Stars with a mass greater than 100 Solar masses do not have their maximum luminosity in the optical bands, which makes photometry of these stars difficult. Indirect photometric and spectroscopic examination of the massive young star cluster R136 in the Large Magellanic Cloud finds stars with masses as great as 140-155 Solar masses (Massey, 1997; Weidner 2004). Direct measurement of massive stars is rare. However, combined radial velocity and photometry for massive spectroscopic binaries in the R136 cluster has found one primary star with a directly computed mass of 57 Solar masses and “…comparison of …masses with those derived from standard evolutionary tracks shows excellent agreement” (Penny, 2001). Thus, we can infer that determination of stellar mass for massive stars using indirect photometric and spectroscopic methods is reasonably accurate (Massey, 1999).

Stellar birth is defined as when nuclear fission begins in a star’s core. Salpeter in 1955 introduced the concept of initial mass function (IMF), which represents the number of stars with a given mass M at stellar birth per unit volume of space (Salpeter, 1955; Moore, 2002). The IMF is assumed to be a power law in the form:

IMF (M) = cM-(1+x) , where x is the parameter of the power law. Salpeter set x at 1.35. In the Solar neighborhood the IMF = M-2.35 (Moore, 2002). This means that low mass stars are much more likely to form than high mass stars.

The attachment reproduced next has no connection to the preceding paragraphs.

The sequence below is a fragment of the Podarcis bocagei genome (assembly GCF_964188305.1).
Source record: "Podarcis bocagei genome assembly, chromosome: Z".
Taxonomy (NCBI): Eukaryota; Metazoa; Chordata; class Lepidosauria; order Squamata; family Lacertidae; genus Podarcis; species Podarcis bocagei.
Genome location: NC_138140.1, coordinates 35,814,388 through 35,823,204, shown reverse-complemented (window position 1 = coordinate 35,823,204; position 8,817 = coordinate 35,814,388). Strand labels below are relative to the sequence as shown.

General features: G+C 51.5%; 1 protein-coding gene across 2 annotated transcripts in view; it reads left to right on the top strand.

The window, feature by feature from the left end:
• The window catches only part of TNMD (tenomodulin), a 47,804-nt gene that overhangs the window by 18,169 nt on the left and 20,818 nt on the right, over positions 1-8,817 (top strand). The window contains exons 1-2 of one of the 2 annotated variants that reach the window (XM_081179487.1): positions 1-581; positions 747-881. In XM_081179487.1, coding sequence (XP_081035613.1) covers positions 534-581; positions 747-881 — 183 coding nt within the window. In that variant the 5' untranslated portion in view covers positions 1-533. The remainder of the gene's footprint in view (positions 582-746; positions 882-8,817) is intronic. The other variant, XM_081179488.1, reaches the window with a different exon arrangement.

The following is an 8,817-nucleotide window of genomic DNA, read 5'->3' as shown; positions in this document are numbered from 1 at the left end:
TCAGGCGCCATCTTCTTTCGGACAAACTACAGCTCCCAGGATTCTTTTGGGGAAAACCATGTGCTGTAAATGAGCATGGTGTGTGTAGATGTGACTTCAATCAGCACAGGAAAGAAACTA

The exact nature of the Salpeter constant [x] remains a subject of much investigation, especially for massive stars (Kroupa, 2004). A massive star often has more than one companion which constrains their formation, and a significant fraction of all massive OB stars are found far from their probable birth site, presumably because they were ejected from cores of binary-rich star systems (Kroupa, 2004).

There are theoretical considerations and some observational evidence to suggest star formation in higher metallicity environments appears to produce more low mass stars (Kropa, 2001). Thus, we might postulate that earlier generations of massive stars, such as the purported very early Population III stars, were truly massive compared to the largest Supergiant stars we see today, because, in general, star formation today takes place in the presence of a higher metal content than in earlier epochs of star formation (Mackey, 2003).

Unfortunately, there is no strong data thus far to support this conclusion. It appears that the IMF is very uniform over a wide variety of conditions from the formation of low mass brown dwarf stars to very massive stars. According to Kroupa (2004): “This general insight appears to hold for populations including present-day star formation in small molecular clouds, rich and dense massive star-clusters forming in giant clouds, through to ancient and metal-poor exotic stellar populations that may be dominated by dark matter. This apparent universality of the IMF is a challenge for star formation theory, because elementary considerations suggest that the IMF ought to systematically vary with star-forming regions.” Recent work has also shown no deficiency of massive stars at high metallicity (Schaerer, 2003).